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6th Jul, 2022

'Routine use of corridors for patient care is unacceptable' - Worcestershire health boss

“WE cannot – and will not – accept the routine use of corridors to care for patients, or the long waits that keep ambulances off the road, or the conditions that our Emergency Department teams are currently working in.”

That was the promise from Worcestershire health trust chief executive Matthew Hopkins after another damning report by inspectors from the Care Quality Commission (CQC) which highlighted overcrowding as a major issue in the unit.

Inspectors had paid an unannounced visit to the Emergency Department (ED) of Worcestershire Royal Hospital in Worcester on January 14 ‘in response to concerning information we had received in relation to care of patients’ they said.

What they found must have come as no surprise to health chiefs at Worcestershire Acute Hospitals NHS Trust who have themselves raised concerns over patients waiting in corridors for treatment or hospital beds while ambulances queued up outside with more patients.

The inspectors were withering in their assessment of an ED not built to cope with the number of patients it is receiving summed up in one sentence: ‘There was insufficient space to accommodate all the patients at the time of the inspection with many patients cared for in corridors’.

The inspectors then listed the consequences including delayed patient handover from ambulance staff, delays in initial assessment, transfer and in a few cases, treatment.

The inspectors also raised the alarm over the lack of staff in the children’s emergency department, something the trust acted immediately to rectify.

Some doctors also told them the department did not feel safe due to overcrowding.

However, inspectors praised the care and compassion ‘shown at all times’ by staff for their patients and that they did everything in their capacity to maintain patient privacy and dignity.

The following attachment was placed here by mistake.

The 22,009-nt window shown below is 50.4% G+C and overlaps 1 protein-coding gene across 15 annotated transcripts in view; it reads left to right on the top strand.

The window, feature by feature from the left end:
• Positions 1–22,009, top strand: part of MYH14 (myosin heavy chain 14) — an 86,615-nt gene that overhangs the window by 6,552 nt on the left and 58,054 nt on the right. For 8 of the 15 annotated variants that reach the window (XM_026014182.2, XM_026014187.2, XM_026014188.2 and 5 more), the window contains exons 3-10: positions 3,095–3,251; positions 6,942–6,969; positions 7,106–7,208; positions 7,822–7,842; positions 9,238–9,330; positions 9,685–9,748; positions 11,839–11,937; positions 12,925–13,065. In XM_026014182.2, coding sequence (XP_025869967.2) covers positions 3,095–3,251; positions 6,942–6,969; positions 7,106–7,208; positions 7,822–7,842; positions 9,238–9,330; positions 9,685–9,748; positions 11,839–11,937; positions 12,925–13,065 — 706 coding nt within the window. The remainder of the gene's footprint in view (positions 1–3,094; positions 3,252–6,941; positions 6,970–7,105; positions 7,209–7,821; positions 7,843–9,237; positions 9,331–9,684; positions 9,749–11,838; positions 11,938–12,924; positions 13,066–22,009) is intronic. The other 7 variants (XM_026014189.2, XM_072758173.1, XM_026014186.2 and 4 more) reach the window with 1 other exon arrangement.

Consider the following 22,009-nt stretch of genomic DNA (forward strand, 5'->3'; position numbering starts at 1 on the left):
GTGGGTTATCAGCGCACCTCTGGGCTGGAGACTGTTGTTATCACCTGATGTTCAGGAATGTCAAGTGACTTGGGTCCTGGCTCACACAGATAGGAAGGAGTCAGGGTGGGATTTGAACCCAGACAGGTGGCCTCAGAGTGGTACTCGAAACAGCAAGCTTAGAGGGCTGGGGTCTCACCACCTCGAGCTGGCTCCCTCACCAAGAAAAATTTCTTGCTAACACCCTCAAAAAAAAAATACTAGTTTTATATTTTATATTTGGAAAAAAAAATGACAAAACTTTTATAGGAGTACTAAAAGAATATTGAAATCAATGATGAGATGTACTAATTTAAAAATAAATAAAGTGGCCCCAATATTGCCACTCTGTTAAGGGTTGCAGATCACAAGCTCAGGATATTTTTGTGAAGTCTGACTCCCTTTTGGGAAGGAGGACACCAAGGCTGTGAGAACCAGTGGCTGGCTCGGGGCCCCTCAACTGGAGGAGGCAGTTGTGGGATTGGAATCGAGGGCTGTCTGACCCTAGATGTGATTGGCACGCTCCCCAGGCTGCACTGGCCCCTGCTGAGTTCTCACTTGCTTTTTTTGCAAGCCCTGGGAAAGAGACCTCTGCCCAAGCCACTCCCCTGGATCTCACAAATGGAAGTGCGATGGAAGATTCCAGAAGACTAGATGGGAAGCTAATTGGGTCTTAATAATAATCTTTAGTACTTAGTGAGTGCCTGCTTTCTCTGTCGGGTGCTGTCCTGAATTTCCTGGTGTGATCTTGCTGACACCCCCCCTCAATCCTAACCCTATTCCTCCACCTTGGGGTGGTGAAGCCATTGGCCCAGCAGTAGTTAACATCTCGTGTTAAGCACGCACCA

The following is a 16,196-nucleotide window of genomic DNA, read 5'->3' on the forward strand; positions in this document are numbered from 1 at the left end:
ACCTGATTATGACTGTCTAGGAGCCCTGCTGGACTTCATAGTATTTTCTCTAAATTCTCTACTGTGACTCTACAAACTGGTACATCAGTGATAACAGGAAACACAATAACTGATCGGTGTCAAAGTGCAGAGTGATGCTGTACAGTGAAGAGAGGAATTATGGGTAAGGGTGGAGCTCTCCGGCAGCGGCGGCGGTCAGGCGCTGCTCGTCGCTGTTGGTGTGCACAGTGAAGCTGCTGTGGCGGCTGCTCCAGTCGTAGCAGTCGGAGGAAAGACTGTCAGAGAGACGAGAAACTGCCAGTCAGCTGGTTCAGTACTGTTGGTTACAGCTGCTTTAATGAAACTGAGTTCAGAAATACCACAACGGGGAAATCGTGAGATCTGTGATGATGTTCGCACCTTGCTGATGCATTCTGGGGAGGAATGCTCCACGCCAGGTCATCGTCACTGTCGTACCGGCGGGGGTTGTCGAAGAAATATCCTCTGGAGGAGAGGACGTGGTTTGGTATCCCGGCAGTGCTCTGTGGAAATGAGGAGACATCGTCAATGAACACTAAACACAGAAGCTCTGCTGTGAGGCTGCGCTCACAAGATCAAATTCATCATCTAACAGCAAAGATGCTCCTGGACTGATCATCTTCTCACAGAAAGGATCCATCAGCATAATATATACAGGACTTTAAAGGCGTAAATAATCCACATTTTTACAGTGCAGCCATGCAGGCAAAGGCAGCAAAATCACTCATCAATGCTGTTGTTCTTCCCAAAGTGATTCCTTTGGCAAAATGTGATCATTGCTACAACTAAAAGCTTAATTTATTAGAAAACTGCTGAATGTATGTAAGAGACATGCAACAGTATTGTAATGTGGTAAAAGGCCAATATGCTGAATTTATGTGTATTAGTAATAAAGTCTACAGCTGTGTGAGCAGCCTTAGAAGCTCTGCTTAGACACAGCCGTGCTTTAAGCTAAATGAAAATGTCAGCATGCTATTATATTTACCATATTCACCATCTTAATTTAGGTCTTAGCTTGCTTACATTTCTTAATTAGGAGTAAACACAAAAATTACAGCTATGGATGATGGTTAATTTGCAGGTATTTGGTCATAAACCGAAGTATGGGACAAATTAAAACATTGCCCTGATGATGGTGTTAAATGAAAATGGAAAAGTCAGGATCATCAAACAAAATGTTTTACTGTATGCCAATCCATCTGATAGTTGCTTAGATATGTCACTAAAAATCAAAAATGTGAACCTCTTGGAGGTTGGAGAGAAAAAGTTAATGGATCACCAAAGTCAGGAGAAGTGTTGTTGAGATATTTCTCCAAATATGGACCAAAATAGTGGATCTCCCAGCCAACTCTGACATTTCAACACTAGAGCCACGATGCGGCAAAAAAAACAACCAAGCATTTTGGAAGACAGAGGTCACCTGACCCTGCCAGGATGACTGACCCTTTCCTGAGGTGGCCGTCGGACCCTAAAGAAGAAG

The trust, which is currently rated as ‘Inadequate’ by the CQC, was told by the Chief Inspector of Hospitals Professor Edward Baker it must:

  •  Reduce the number of ambulance handover delays.


  • Ensure all patients receive timely initial assessments.


  • Ensure all patients are seen by ED doctors and speciality doctors when needed.


  • Reduce the number of patients cared for in corridor areas.


  • Fully implement trust-wide actions to reduce overcrowding.


  • Monitor that children using the service are not left unattended for periods of time.


  • Implement additional training of staff who support the ED in times of high demand.


  • Ensure there are enough medical staff for timely assessments and treatment.

Mr Hopkins said: “We have taken action since our most recent inspection to improve waiting times for patients in our EDs and reduce ambulance handover times.

“However, we recognise and share the CQC’s concerns about these issues and we know we need to do more, and do it quickly. We cannot – and will not – accept the routine use of corridors to care for patients, or the long waits that keep ambulances off the road, or the conditions that our ED teams are currently working in.”

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